Renaming a single-label domain to a FQDN

Long ago — eons, perhaps — before I had anything to do with the Windows environment here, someone created the AD domain in my company as a single-label domain (e.g. instead of “example.com” our domain is just “example”). Over the years this has led to lots of “fun” on the part of Windows admins who’ve worked here as the implications of this choice became more apparent.

Since I inherited this system about a year ago, I haven’t really bumped up against any problems stemming from the single-label domain issue… until now. I recently attempted to add a new Windows 2008r2 file server to our DFS replication group/namespace. This totally failed for some mysterious reason. Well, I shouldn’t say “totally” failed, as I was able to add it to the DFS replication group, but unable to add it to the DFS namespace. In my attempt to debug the namespace issue, I deleted the namespace and attempted to recreate it, but just kept getting this error: The namespace cannot be queried. The specified domain either does not exist or could not be contacted.. I couldn’t do anything with the namespace – even clicking on it in the DFS Management console brought up an error. After some searching I found that this was likely due to having a single-label domain. I wasn’t sure why the error was happening even on Windows 2003 machines though, maybe joining a 2008r2 box to the domain made some schema changes? I tried a few suggestions like editing the hosts file but nothing seemed to resolve this.

Fortunately, we didn’t really need DFS namespaces and were able to just direct everybody to the fileserver via its DNS name, though as you can imagine this was clumsy. However, since this has been a problem since time immemorial, I figured it was time to see if it was fixable. After some quick searching, I found RENDOM. However, after even more searching I discovered this TechNet article which says:

The domain rename operation is not supported in Microsoft Exchange Server 2007 or Exchange Server 2010. DNS domain rename is supported in Exchange Server 2003. However, renaming of the NetBIOS domain name is not supported in any version of Exchange Server. Other non-Microsoft applications might also not support domain rename.

Well. We’re running Exchange 2010. So now what? I guess we’re going to have to create a second domain and migrate over to it. We’d already discussed this as a likely way of implementing the rename anyway, since it didn’t seem like “RENDOM” had any rollback procedure – it either just works (hahaha) or semi-works and semi-fails, leaving a wake of destruction throughout AD. Building a second domain seems like a lot of work, but at least we can move users over one at a time, and we get the side benefit of starting fresh, outgrowing the 5+ years of crud that’s accumulated in our AD.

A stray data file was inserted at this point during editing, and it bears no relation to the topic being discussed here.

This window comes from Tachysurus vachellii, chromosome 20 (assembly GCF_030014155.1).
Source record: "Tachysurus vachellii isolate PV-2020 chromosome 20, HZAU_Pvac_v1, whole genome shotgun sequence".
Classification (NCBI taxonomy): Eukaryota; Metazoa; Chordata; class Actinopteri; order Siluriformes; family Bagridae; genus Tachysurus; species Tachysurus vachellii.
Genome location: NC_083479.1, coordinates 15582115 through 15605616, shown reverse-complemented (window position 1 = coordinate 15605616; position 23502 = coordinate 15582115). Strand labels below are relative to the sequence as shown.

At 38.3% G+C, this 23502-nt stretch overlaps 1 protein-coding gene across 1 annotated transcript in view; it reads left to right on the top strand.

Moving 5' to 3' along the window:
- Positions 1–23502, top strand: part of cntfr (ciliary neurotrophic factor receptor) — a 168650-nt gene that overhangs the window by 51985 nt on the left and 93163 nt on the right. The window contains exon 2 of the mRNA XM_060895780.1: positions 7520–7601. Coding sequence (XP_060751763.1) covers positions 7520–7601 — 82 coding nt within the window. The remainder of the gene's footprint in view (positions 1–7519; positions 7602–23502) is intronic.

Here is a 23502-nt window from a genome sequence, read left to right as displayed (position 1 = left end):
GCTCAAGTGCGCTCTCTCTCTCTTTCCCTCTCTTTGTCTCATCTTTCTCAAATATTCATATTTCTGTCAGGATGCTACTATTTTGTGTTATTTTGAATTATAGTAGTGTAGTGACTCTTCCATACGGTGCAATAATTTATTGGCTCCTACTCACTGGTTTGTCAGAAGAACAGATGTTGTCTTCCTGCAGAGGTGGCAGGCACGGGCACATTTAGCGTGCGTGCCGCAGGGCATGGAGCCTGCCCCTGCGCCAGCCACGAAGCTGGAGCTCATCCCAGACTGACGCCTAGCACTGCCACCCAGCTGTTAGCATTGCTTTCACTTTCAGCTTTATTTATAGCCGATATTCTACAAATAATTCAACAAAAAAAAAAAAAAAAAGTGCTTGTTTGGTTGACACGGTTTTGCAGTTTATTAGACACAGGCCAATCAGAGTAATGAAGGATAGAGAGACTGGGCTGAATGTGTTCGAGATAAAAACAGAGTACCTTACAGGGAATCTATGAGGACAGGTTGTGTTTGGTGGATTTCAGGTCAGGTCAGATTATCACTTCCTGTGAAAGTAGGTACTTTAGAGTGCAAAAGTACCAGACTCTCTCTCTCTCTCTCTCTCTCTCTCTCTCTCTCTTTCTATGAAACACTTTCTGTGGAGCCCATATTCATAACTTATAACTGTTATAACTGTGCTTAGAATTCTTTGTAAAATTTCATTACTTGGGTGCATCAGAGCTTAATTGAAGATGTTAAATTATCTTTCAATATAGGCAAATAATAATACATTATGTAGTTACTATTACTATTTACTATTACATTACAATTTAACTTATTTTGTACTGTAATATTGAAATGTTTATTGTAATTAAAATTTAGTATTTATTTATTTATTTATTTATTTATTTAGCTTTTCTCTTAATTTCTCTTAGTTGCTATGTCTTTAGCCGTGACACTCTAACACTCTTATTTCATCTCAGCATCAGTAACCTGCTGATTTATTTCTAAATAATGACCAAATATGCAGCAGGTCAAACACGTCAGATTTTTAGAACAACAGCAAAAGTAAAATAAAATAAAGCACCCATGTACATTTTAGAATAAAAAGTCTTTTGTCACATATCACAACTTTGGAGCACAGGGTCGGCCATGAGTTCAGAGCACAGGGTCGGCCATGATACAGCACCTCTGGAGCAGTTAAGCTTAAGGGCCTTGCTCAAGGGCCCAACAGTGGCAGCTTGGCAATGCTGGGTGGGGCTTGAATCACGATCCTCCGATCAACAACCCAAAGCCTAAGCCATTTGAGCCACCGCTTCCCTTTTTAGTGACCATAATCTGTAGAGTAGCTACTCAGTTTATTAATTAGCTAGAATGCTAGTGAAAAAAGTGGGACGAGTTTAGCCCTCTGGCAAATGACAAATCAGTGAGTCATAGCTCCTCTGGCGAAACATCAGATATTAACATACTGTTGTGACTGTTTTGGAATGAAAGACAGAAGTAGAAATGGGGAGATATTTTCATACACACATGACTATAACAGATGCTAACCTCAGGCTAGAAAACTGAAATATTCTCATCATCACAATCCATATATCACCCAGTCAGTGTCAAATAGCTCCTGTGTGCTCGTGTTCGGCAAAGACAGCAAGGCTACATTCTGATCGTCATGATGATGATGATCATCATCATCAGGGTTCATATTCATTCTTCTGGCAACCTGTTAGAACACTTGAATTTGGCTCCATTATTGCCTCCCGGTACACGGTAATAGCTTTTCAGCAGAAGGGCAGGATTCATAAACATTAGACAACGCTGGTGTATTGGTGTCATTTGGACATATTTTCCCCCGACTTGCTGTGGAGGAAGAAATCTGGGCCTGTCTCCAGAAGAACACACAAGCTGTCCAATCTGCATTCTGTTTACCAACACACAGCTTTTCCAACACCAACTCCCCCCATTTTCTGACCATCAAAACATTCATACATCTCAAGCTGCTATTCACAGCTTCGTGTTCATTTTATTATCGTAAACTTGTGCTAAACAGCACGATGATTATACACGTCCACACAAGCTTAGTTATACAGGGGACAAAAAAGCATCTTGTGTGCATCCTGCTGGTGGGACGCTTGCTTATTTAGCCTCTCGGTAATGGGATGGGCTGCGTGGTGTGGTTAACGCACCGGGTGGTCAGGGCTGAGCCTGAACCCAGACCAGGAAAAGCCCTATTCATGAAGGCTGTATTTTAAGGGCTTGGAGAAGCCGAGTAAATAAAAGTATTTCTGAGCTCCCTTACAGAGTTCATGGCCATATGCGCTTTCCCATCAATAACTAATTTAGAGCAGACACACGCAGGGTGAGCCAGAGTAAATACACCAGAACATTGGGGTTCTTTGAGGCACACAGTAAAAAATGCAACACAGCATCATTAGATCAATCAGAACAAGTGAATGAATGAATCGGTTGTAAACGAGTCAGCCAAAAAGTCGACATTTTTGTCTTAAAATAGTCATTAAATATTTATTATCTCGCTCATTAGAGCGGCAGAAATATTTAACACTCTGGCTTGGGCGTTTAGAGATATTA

Guess we’ll see what happens. Neither option seems like much fun. I guess the alternative is do nothing, but Microsoft clearly doesn’t think very highly of single-label domains, and anyone who asks about them gets looked at funny. At least it gives us something to do!

Microsoft Office 2007's awful user interface

Office 2007 is pretty old by now, and I know much has been written on the move from a “normal” looking app to the “Ribbon” UI. I personally hate the change and feel Microsoft just changed the UI as a way to make the application look “different” so that people will look at it and go “oooh, shiny!” and not feel as bad about being forced into another $400 upgrade of a word processor. Sure, Excel’s row limit was finally raised beyond 64k, and I’m sure there were some other tweaks, but .docx? .xlsx? Yet more file formats, ensuring most businesses will feel compelled to upgrade. If your clients are upgrading, you’re going to have to.

Anyway, that’s all well documented. What may not be is the ridiculous location of the SMTP header info in a message in Outlook. If you want to view this interserver communication, which is invaluable when debugging mail issues, you can either A) right-click the message in the inbox, or B) … Well, in Office 2003, there was a way to do this from within the open message. I didn’t think there was a way to do it from within the message in Outlook 2007, but it turns out there is. It’s just retarded:

WTF?

Dear Microsoft: please drop the “Ribbon” completely and go back to menus, or at least provide that as an option. This UI is awful.

Microsoft Office 2007’s awful user interface

Office 2007 is pretty old by now, and I know much has been written on the move from a “normal” looking app to the “Ribbon” UI. I personally hate the change and feel Microsoft just changed the UI as a way to make the application look “different” so that people will look at it and go “oooh, shiny!” and not feel as bad about being forced into another $400 upgrade of a word processor. Sure, Excel’s row limit was finally raised beyond 64k, and I’m sure there were some other tweaks, but .docx? .xlsx? Yet more file formats, ensuring most businesses will feel compelled to upgrade. If your clients are upgrading, you’re going to have to.

Anyway, that’s all well documented. What may not be is the ridiculous location of the SMTP header info in a message in Outlook. If you want to view this interserver communication, which is invaluable when debugging mail issues, you can either A) right-click the message in the inbox, or B) … Well, in Office 2003, there was a way to do this from within the open message. I didn’t think there was a way to do it from within the message in Outlook 2007, but it turns out there is. It’s just retarded:

WTF?

Dear Microsoft: please drop the “Ribbon” completely and go back to menus, or at least provide that as an option. This UI is awful.